When an electric current passes through a conductor or magnet in a magnetic field, voltage is produced that is perpendicular to the directions of the electric and magnetic fields. This phenomenon is known as the “Hall effect” or “anomalous Hall effect.” A foundational statement in materials science, Onsager’s reciprocal theorem asserts that electron deflection direction is constant regardless of the direction of current in the plane perpendicular to the magnetic field or magnetization.

So far, no phenomenon has been found that defies this theorem. This paper reports the first observation of an anisotropic anomalous Hall effect in a thin layer of spinel oxide NiCo2O4 with conical magnetic anisotropy; this characteristic is dependent on the direction of the current.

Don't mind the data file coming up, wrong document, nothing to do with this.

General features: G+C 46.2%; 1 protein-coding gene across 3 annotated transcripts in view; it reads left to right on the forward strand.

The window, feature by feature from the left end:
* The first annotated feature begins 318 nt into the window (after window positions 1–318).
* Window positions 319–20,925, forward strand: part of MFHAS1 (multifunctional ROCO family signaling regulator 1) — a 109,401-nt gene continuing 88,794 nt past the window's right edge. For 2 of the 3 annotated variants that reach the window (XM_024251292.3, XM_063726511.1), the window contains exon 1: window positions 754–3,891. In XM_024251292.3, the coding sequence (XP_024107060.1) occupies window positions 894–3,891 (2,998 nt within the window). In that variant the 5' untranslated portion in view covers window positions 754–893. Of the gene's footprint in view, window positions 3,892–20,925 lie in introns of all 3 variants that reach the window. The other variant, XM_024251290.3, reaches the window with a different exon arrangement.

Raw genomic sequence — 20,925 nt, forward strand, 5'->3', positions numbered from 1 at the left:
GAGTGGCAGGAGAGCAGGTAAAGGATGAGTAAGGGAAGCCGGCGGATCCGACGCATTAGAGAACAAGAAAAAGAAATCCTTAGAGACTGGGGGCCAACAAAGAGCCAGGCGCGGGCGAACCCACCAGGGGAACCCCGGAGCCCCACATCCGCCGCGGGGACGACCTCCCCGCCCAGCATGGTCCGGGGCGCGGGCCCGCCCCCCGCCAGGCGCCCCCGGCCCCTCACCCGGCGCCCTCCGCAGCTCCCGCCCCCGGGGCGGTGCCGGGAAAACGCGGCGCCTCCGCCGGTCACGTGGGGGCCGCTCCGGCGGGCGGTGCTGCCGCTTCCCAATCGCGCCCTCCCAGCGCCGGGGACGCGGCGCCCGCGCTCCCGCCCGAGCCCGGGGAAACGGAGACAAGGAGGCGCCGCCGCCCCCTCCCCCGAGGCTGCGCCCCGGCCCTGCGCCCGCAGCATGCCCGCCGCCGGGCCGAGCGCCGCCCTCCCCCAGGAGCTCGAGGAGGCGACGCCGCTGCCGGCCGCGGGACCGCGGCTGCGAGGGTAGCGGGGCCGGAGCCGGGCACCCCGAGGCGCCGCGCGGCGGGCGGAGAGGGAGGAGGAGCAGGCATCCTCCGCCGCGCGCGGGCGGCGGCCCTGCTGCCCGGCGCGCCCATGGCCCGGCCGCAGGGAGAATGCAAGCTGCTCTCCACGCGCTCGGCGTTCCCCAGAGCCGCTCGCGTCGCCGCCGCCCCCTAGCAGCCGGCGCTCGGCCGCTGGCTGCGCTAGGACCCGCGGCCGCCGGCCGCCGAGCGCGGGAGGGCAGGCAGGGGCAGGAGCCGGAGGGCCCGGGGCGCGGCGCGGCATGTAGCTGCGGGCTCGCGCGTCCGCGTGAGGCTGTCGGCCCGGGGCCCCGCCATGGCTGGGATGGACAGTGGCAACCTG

Researchers examined the symmetry of the anisotropic anomalous Hall effect found in experiments from a phenomenological angle to comprehend this phenomenon. The results suggested that a magnetic structure known as a clustered magnetic toroidal quadrupole was involved.

As a result, they put forth a theoretical framework that satisfied Onsager’s reciprocal theorem while explaining the anisotropic anomalous Hall effect. Conical magnetic anisotropy allows this model to satisfactorily explain the coexistence of ferromagnetism and the magnetic toroidal quadrupole.